The Latest: Winter storms swell California snowpack

The Latest on California officials using a spillway at the nation's tallest dam for the first time in two years and surveying mountain snowpack (all times local):

1:20 p.m.

California officials say the Sierra Nevada snowpack is now 162% of average to date, a measurement that determines the outlook for the state's water supplies.

A measurement on a snowy Tuesday at Phillips Station near Lake Tahoe found a snow depth of 106.5 inches (287 centimeters) and a snow water equivalent of 51 inches (129.5 centimeters).

A snow water equivalent is the depth of water that theoretically would result if the entire snowpack melted instantaneously.

Experts say a very wet winter has left California drought-free for the first time since December 2011.

Phillips Station is where then-Gov. Jerry Brown attended a snowpack survey in April 2015 that found a field barren of any measureable snow during a historic drought. He later ordered California residents to use less water.

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11:20 a.m.

Water is flowing down the rebuilt spillway of the nation's tallest dam for the first time since it crumbled two years ago and threatened to flood California communities.

Live video by the California Department of Parks and Recreation shows a light stream of water flowing down the main spillway Tuesday. It comes as spring storms are expected to swell the lake behind Oroville Dam this week.

Molly White with the state Department of Water Resources says crews may increase how much water is released if needed.

In early 2017, the dam's half-century-old spillway broke apart as it carried heavy flows from storms. That drove nearly 200,000 people from their homes over fears of catastrophic flooding.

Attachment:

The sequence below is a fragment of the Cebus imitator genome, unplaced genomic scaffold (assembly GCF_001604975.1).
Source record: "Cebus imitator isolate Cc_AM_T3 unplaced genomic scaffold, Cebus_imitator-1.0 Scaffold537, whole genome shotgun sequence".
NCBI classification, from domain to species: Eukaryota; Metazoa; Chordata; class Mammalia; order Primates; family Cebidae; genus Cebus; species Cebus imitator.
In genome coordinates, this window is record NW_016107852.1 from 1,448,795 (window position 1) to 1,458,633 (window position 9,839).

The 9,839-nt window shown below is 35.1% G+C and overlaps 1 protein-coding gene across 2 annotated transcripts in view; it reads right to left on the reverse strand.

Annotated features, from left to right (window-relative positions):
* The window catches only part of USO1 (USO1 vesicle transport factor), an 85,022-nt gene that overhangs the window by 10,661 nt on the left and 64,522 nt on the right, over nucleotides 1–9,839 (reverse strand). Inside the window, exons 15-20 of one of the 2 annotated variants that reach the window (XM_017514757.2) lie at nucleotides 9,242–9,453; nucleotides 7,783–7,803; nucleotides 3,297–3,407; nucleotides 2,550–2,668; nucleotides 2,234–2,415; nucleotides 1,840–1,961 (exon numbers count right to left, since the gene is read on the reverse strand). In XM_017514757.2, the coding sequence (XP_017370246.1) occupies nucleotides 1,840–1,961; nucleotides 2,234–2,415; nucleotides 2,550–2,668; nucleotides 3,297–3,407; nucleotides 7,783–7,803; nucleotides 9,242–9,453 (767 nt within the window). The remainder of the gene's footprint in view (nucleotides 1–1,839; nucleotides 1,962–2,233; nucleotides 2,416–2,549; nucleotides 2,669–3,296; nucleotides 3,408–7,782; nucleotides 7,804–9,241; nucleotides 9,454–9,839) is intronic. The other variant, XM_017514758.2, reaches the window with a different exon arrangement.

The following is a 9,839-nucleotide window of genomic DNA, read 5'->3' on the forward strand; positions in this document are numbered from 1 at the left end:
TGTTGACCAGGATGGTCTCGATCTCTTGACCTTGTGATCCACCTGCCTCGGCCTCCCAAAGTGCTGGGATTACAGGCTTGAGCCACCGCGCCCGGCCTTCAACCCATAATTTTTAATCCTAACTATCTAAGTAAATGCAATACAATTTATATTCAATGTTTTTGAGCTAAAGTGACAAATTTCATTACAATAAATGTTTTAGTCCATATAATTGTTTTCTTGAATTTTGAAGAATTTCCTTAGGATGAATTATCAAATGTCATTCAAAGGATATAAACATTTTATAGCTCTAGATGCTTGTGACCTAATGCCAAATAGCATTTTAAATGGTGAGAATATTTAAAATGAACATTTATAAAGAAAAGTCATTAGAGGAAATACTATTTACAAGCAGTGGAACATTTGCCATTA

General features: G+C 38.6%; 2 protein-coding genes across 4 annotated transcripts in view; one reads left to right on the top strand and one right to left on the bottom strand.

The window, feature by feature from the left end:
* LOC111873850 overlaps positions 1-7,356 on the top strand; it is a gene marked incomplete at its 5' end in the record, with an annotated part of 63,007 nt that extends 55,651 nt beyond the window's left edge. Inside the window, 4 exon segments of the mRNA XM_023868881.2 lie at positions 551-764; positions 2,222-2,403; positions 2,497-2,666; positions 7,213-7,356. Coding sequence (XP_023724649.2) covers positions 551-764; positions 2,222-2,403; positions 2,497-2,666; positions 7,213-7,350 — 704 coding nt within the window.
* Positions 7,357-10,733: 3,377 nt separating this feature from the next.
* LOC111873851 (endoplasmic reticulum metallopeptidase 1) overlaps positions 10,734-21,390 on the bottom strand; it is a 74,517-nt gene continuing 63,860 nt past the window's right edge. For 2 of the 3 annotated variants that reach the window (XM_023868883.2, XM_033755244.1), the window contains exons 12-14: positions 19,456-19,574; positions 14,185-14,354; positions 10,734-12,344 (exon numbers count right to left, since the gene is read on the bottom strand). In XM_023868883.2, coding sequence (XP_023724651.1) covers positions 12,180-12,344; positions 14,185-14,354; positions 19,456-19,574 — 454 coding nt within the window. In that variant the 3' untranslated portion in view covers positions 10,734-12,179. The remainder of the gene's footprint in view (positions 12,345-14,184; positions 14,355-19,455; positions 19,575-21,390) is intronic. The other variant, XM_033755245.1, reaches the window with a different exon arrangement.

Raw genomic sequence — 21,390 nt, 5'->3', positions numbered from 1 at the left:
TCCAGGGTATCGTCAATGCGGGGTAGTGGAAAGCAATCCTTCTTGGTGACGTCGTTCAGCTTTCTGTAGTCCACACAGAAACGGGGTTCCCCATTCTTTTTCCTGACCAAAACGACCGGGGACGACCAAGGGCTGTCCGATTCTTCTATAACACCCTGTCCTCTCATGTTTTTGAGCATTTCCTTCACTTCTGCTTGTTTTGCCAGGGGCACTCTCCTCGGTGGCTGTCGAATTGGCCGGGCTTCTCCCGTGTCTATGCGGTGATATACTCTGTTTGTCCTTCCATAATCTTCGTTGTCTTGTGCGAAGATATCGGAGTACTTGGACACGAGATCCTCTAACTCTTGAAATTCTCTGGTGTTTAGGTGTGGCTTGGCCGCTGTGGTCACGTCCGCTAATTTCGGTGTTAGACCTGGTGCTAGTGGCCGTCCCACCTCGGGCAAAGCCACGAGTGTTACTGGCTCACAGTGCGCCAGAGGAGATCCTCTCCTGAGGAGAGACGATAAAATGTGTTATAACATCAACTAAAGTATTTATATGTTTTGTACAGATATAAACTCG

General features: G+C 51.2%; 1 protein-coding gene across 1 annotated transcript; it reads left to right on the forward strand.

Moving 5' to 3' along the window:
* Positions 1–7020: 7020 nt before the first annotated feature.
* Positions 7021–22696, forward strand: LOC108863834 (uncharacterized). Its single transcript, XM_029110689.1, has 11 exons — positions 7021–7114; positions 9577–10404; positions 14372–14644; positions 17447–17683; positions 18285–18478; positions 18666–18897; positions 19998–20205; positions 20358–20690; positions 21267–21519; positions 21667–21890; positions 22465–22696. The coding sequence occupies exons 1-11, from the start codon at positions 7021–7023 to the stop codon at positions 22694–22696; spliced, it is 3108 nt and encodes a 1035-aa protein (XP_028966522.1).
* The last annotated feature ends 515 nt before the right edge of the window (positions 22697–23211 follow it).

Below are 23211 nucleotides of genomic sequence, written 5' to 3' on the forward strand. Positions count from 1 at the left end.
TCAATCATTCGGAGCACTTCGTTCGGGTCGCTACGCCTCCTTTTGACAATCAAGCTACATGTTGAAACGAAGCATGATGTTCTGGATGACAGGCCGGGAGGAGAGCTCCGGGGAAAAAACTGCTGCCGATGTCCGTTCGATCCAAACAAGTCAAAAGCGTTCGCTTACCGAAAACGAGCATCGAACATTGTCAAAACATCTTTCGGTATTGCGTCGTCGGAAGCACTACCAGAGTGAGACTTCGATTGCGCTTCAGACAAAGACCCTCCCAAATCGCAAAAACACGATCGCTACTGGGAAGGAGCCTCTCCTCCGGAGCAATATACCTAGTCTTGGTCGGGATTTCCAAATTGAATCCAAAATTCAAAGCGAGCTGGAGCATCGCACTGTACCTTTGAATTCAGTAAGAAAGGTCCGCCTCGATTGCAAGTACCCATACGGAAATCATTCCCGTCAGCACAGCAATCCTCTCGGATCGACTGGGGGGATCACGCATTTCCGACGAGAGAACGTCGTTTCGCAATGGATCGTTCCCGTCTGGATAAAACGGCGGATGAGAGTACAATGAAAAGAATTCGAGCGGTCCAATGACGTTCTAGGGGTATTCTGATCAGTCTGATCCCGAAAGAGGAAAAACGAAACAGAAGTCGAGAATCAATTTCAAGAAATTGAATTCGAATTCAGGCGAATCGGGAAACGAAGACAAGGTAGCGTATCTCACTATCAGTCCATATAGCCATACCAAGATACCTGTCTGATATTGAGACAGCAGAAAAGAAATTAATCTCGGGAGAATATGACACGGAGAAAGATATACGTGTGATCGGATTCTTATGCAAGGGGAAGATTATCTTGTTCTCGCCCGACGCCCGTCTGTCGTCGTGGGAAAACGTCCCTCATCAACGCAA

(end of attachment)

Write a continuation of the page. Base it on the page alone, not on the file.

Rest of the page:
Officials say the rebuilt spillway was "designed and constructed using 21st century engineering practices."

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9:55 a.m.

California officials say they will start letting water out of the nation's tallest dam into the newly-rebuilt spillway Tuesday for the first time in two years.

The spillway crumbled in February 2017 as water was being released, prompting 200,000 downstream residents to flee their homes over fears of catastrophic flooding.

Molly White, principal engineer with the California Department of Water Resources, says crews will start releasing 8,300 cubic feet per second at 11 a.m. Tuesday. She says they may increase the water release to 20,000 cubic feet per second.

White says the water releases may be increased during the week as spring storms continue to feed the enormous reservoir behind Oroville Dam in the foothills of the Sierra Nevada.

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12:00 a.m.

Water will rush down the main spillway at the nation's tallest dam for the first time since it crumbled in heavy rain two years ago and threatened to flood California communities.

The state Department of Water Resources anticipates releasing water down the spillway at Oroville Dam as early as Tuesday due to stormy weather.

The spring storms follow a very wet winter that coated the mountains with thick snowpack. State experts will coincidentally measure the snowpack Tuesday to determine the outlook for California's water supplies.

In early 2017, the dam's half-century-old spillway broke apart as it carried heavy flows from storms. That drove nearly 200,000 people from their homes over fears of catastrophic flooding.

Rebuilding the massive spillway and other repairs have cost $1.1 billion.